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Species Spiels: Cobia (Rachycentron Canadum), by Nick Martin

Cobia (Rachycentron Canadum), by Nick Martin

For this month i thought i would talk about a hard-fighting tropical sportfish which occasionally shows its broad, flattened head in Sydney Harbour... the Cobia

On an interesting note congratulations to James Reilly who landed a 1 metre, 8kg (estimation) Cobia whilst fishing for Kings in Middle Harbour with Craig. Just for the record this is the 6th or 7th caught by Fishabout in Sydney in 15 yrs of operation.

Cobia (Rachycentron canadum)

Common names: Black kingfish, Black Kingy, Cobe, Crab Eater, Sergeant Fish

Identifying features: Cobia have a long, elongate fusiform shape with a broad flattened head. They are dark in colour with dark, grey brown colour transitioning to white on the belly of the fish. They have between 6 to 9 independent spines in front of the dorsal fin. Adults have a forked tail whilst juveniles have a more rounded tail.

Cobia are quite commonly mistaken for Remora. However there are two profound differences:

Remora have a dorsal sucker on top of their head so they can attach themselves to large sharks, fish and marine mammals and essentially hitch a ride.
Remora have a less developed tail because of this.
It can get confusing though because Cobia will also hang around large rays and sharks looking for a free meal.

Size and lifecycle: The biggest Cobia to date weighed in at 60kg with a length of near 2 metres (massive!!!). These pelagic fish are long living and have been recorded to live up to 15 years. They are fairly solitary coming only together for spawning. During this period the mature female Cobia (3+ years old) will release between 370,000 to 1.9 million buoyant eggs every 4 days for a period of several months! After hatching the tiny Cobia lacks a mouth and eyes for the first week of life!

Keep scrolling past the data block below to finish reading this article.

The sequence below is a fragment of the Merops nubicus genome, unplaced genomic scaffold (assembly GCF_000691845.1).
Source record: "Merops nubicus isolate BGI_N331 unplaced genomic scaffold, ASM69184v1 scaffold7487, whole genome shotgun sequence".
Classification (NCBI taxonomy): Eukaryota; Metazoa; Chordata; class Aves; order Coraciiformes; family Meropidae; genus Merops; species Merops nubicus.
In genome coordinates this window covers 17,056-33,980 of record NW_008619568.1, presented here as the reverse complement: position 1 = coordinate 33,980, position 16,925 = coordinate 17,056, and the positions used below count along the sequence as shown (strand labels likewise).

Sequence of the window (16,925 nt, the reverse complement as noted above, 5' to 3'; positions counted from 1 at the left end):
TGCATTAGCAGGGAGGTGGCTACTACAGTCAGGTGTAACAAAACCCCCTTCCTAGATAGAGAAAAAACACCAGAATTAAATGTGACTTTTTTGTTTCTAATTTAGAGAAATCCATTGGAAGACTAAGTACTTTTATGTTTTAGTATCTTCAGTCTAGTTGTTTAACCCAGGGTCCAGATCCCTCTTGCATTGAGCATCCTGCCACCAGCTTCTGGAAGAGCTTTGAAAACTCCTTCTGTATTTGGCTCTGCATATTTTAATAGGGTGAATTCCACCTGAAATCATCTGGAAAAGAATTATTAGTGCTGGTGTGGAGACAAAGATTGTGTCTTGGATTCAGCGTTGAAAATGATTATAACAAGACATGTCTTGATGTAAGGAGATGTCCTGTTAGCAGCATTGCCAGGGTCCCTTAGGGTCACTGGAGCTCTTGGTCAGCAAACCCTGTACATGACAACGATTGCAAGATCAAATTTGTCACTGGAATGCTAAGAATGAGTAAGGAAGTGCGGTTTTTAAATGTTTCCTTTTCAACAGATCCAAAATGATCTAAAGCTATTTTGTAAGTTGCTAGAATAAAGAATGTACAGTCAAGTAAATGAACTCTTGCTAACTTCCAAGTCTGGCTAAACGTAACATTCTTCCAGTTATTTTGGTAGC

Diet: Cobia eat Squid, Cuttlefish and fish. Interestingly, when Craig was gutting James' recent catch they discovered that the Cobia's stomach was filled with baby stingrays. According to Craig every Cobia caught by Fishabout has had baby stingrays in its stomach so maybe the Cobia follows the stingrays not for a point of ambush but to eat the baby stingrays.

Distribution: Cobia are a tropical pelagic fish which frequent the Northern oceanic waters of Australia. They are most often found in water which averages in temperature above 24 Degrees Celcius.


Fishing Qualities: Cobia make an excellent unpredictable sportsfish. Sometimes they act similar to a Kingfish heading straight for a snag. Other times they make aerobatic leaps out of the water and occasionally they put up little fight until they see the boat and the net and then proceed to go absolutely berserk. The most recent Cobia leaped out of the water 3 times making for a very nervous 10 minutes on the white boat!

Fishing techniques: All of the Sydney Harbour Cobia's have been caught as a by-catch when targeting Kings. Which means that live or fresh squid have been the bait of choice. In areas North of Sydney they are commonly caught by trolling yakkas, crabs, squid or Pilchards near structure such as buoys or over rocky bottom. They are also caught jigging and trolling large hard-bodied lures. Over in Western Australia they are caught casting soft plastics at fish lurking below manta rays. However I'm not sure what would be more exciting, hooking the fish..... or foul hooking the manta ray?